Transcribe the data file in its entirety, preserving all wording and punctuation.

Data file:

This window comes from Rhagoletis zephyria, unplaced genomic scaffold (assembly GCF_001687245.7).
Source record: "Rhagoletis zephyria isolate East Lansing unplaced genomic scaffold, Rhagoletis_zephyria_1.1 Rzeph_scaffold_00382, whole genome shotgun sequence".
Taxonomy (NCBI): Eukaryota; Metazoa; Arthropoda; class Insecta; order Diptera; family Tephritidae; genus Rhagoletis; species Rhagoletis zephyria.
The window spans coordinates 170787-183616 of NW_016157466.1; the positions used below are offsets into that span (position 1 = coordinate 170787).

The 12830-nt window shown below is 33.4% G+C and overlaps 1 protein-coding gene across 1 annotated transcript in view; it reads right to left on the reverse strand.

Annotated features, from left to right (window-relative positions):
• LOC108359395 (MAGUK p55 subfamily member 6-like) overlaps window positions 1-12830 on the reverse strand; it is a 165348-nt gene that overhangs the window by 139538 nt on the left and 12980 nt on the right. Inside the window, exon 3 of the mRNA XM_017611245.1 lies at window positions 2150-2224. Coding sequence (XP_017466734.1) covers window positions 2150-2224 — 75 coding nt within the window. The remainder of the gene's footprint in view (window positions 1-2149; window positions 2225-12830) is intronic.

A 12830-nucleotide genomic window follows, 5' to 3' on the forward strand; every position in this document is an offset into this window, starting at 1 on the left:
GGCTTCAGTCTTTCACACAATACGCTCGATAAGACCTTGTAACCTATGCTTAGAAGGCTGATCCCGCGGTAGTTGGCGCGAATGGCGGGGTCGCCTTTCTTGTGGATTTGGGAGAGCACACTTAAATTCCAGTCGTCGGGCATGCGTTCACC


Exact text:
This window comes from Rhagoletis zephyria, unplaced genomic scaffold (assembly GCF_001687245.7).
Source record: "Rhagoletis zephyria isolate East Lansing unplaced genomic scaffold, Rhagoletis_zephyria_1.1 Rzeph_scaffold_00382, whole genome shotgun sequence".
Taxonomy (NCBI): Eukaryota; Metazoa; Arthropoda; class Insecta; order Diptera; family Tephritidae; genus Rhagoletis; species Rhagoletis zephyria.
The window spans coordinates 170787-183616 of NW_016157466.1; the positions used below are offsets into that span (position 1 = coordinate 170787).

The 12830-nt window shown below is 33.4% G+C and overlaps 1 protein-coding gene across 1 annotated transcript in view; it reads right to left on the reverse strand.

Annotated features, from left to right (window-relative positions):
• LOC108359395 (MAGUK p55 subfamily member 6-like) overlaps window positions 1-12830 on the reverse strand; it is a 165348-nt gene that overhangs the window by 139538 nt on the left and 12980 nt on the right. Inside the window, exon 3 of the mRNA XM_017611245.1 lies at window positions 2150-2224. Coding sequence (XP_017466734.1) covers window positions 2150-2224 — 75 coding nt within the window. The remainder of the gene's footprint in view (window positions 1-2149; window positions 2225-12830) is intronic.

A 12830-nucleotide genomic window follows, 5' to 3' on the forward strand; every position in this document is an offset into this window, starting at 1 on the left:
GGCTTCAGTCTTTCACACAATACGCTCGATAAGACCTTGTAACCTATGCTTAGAAGGCTGATCCCGCGGTAGTTGGCGCGAATGGCGGGGTCGCCTTTCTTGTGGATTTGGGAGAGCACACTTAAATTCCAGTCGTCGGGCATGCGTTCACC